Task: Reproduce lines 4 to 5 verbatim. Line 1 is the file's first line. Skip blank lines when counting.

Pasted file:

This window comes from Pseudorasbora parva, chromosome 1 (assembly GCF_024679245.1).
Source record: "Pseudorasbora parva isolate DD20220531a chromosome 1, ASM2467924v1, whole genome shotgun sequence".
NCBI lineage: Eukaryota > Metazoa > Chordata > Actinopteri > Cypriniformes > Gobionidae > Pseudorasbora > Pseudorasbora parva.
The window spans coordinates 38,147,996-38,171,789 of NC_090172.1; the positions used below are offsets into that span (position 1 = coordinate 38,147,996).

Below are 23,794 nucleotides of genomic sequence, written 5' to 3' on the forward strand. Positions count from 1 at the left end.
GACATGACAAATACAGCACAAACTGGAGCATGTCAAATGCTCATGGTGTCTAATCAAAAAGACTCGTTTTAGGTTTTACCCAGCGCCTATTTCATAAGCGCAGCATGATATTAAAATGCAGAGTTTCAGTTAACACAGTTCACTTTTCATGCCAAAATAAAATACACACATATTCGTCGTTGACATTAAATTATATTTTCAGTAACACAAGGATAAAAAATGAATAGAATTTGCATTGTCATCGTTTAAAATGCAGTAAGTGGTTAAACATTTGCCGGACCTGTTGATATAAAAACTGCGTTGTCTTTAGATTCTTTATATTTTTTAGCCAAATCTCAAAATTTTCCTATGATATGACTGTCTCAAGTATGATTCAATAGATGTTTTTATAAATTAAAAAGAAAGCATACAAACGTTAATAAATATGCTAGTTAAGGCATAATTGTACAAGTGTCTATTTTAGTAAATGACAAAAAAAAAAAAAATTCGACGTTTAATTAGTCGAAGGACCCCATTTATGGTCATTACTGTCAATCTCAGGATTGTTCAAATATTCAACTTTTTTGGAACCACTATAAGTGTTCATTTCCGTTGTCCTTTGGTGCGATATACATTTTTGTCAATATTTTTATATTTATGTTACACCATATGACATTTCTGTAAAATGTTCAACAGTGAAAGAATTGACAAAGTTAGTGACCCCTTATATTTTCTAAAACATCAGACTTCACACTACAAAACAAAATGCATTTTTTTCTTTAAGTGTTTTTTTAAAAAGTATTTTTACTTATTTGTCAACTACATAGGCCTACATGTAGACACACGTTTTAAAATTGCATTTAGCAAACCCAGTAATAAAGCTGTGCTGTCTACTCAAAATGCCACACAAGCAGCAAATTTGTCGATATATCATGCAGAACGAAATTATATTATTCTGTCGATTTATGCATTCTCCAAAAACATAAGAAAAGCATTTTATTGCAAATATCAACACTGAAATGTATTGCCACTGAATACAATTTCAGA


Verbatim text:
The window spans coordinates 38,147,996-38,171,789 of NC_090172.1; the positions used below are offsets into that span (position 1 = coordinate 38,147,996).

Below are 23,794 nucleotides of genomic sequence, written 5' to 3' on the forward strand. Positions count from 1 at the left end.